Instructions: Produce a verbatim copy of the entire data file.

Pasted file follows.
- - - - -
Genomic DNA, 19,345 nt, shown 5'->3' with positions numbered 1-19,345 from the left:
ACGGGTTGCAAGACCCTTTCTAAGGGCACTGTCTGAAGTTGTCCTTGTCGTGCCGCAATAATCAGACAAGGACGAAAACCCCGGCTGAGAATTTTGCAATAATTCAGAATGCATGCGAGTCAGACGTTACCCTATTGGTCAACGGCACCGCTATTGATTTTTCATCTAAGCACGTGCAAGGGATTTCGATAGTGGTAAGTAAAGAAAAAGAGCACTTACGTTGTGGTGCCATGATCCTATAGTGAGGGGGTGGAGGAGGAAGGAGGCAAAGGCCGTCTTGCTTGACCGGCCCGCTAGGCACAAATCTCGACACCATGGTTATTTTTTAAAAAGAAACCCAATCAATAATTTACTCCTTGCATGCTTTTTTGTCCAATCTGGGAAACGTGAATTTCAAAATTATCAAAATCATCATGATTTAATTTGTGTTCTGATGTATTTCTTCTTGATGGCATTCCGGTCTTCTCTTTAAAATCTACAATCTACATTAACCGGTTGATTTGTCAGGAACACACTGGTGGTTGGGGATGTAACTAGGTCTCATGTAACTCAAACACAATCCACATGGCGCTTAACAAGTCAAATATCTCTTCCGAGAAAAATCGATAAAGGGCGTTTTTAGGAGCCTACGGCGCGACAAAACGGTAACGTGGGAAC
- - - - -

Genomic DNA, 19,345 nt, shown 5'->3' with positions numbered 1-19,345 from the left:
ACGGGTTGCAAGACCCTTTCTAAGGGCACTGTCTGAAGTTGTCCTTGTCGTGCCGCAATAATCAGACAAGGACGAAAACCCCGGCTGAGAATTTTGCAATAATTCAGAATGCATGCGAGTCAGACGTTACCCTATTGGTCAACGGCACCGCTATTGATTTTTCATCTAAGCACGTGCAAGGGATTTCGATAGTGGTAAGTAAAGAAAAAGAGCACTTACGTTGTGGTGCCATGATCCTATAGTGAGGGGGTGGAGGAGGAAGGAGGCAAAGGCCGTCTTGCTTGACCGGCCCGCTAGGCACAAATCTCGACACCATGGTTATTTTTTAAAAAGAAACCCAATCAATAATTTACTCCTTGCATGCTTTTTTGTCCAATCTGGGAAACGTGAATTTCAAAATTATCAAAATCATCATGATTTAATTTGTGTTCTGATGTATTTCTTCTTGATGGCATTCCGGTCTTCTCTTTAAAATCTACAATCTACATTAACCGGTTGATTTGTCAGGAACACACTGGTGGTTGGGGATGTAACTAGGTCTCATGTAACTCAAACACAATCCACATGGCGCTTAACAAGTCAAATATCTCTTCCGAGAAAAATCGATAAAGGGCGTTTTTAGGAGCCTACGGCGCGACAAAACGGTAACGTGGGAAC